Paving materials can also help minimize the length of the space. Rather than having a single length of concrete, consider either using smaller sections of concrete with ground cover or pebbles between them or using pavers or stepping stones. Even using adjacent concrete squares that are shifted slightly left then slightly right in an irregular pattern prevents the bowling alley look.
The building code’s minimum five-foot setback is not much space to install a path, let alone some plants. If a hose reel, some stacked wood, a bicycle, a garbage can, or whatever needs to be stored there, consider disguising their place with a low storage structure to create visual simplicity. Clutter makes a space less pleasant to occupy. The home’s architecture will typically dictate a choice of paving materials, the style of the fence, plants, art and accessories. Plants vary depending on soil, light, moisture conditions and the style of the garden. Vary the height of the plants to enhance segmenting the area, and select plants that don’t emphasize height (except for our columnar-shaped shrubs).
Creating value and/or color contrasts between materials can either lengthen a space or shorten the space. What you view at either end will be a focal point in the direction you are moving. If a green tree is at one end versus a large red pot, which one do you think will be most noticeable, and create the most “pull power” through the narrow space? Red is more visually stimulating than green which is why the red pot will be the easiest to see.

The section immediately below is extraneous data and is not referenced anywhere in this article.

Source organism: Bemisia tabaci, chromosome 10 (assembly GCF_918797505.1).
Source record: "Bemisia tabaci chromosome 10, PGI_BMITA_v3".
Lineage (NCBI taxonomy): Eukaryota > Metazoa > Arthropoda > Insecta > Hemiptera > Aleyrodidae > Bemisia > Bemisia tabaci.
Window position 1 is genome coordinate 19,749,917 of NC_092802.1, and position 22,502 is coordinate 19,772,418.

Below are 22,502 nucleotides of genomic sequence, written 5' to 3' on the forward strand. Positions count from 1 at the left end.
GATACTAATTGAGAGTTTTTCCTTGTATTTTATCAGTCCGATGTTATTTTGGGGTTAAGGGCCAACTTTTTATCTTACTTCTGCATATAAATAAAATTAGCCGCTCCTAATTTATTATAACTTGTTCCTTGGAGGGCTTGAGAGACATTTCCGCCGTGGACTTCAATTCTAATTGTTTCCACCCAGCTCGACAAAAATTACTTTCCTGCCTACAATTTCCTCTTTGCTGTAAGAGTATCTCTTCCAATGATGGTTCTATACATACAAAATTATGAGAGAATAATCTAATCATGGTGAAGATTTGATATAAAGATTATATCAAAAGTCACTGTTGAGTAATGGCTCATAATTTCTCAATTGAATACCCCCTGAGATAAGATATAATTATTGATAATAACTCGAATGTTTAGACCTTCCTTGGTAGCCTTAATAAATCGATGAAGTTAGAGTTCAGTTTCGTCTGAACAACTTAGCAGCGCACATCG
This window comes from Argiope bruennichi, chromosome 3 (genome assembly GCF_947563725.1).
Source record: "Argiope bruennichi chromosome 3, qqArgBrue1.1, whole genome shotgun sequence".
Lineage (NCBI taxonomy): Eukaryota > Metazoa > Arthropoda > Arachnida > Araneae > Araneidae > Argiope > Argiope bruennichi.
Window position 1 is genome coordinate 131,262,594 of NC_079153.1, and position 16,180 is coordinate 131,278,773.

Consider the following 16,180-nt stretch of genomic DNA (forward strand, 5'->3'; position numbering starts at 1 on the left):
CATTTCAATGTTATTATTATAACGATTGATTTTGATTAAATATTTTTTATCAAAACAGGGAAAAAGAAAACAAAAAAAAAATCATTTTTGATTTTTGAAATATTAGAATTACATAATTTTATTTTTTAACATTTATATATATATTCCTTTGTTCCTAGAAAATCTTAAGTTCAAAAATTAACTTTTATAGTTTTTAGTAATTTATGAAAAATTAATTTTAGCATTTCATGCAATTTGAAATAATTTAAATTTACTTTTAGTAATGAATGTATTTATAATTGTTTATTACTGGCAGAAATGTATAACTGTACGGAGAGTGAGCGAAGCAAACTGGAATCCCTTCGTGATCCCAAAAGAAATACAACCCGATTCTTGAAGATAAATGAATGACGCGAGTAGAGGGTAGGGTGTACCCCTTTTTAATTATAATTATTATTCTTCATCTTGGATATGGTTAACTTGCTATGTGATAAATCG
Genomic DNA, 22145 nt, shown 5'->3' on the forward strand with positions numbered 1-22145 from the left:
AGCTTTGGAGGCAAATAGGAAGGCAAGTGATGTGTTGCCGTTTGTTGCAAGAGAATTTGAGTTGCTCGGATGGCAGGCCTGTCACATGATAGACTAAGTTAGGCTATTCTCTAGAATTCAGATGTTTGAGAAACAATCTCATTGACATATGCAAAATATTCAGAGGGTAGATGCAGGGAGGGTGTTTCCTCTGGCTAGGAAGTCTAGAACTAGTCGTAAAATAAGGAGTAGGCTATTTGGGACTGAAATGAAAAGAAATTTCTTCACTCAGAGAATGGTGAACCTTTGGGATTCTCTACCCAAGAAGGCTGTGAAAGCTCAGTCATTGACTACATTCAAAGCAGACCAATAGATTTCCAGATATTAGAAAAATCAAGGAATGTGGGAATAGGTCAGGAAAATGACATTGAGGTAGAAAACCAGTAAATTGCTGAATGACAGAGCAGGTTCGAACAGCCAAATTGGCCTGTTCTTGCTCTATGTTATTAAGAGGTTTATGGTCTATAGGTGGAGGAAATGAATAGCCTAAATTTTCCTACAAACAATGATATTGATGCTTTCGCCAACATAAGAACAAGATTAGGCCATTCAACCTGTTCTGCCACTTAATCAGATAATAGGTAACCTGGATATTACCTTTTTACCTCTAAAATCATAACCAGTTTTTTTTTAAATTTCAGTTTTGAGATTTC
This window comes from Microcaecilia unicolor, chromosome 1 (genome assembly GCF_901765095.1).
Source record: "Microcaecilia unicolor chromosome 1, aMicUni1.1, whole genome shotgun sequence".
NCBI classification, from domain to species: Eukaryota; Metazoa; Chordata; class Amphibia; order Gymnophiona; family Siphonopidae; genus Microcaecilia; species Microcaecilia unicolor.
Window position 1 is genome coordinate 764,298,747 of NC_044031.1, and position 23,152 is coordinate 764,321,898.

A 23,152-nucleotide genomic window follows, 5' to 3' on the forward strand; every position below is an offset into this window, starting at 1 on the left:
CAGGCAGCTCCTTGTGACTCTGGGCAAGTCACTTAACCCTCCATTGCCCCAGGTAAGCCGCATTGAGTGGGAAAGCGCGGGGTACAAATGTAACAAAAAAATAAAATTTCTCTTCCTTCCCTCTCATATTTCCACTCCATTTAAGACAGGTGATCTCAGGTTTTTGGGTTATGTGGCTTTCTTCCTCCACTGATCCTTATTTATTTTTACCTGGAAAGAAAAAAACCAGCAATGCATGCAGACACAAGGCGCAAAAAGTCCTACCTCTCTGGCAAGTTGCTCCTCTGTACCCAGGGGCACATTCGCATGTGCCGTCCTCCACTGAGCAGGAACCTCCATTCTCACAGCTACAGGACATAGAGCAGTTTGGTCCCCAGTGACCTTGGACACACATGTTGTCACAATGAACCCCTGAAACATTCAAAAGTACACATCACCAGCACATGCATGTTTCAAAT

Creating a “lid” will help the “ceiling” of the skinny space stay in proportion to its width and length. The height of the fence or plants will help define height. The height of those materials gives the eye a “ceiling line”. Placing some arbors, either wood or metal, will not only create a ceiling plane, but also segment the space.
If there is a dead end at the end of the walk, then a meditative space like a lounge chair for reading or a potting bench would be a delightful destination. Creating an area that is like a small room at the end not only draws the visitor through the narrow area, but the narrow area is also shortened by the space at the end.
If you’re fortunate enough to have a narrow area wider than five feet, then you have more options about how to use the space. However, you will still need to incorporate circulation. Circulation that is at least four feet in width is desirable because it allows passage of 2 persons going in opposite directions. If you have a wheelchair accessible space, then a turn-around area of 5 feet in width is needed, if there is a dead-end. If this is the only likely space to put the “dog-run”, then attempt to make the space more pleasant to view from the rest of the yard. Even if chain link fence is used to corral “Bow-Wow Land” plant some vines on the fence - as long as they are not poisonous, in case Fido is interested in a late-night snack.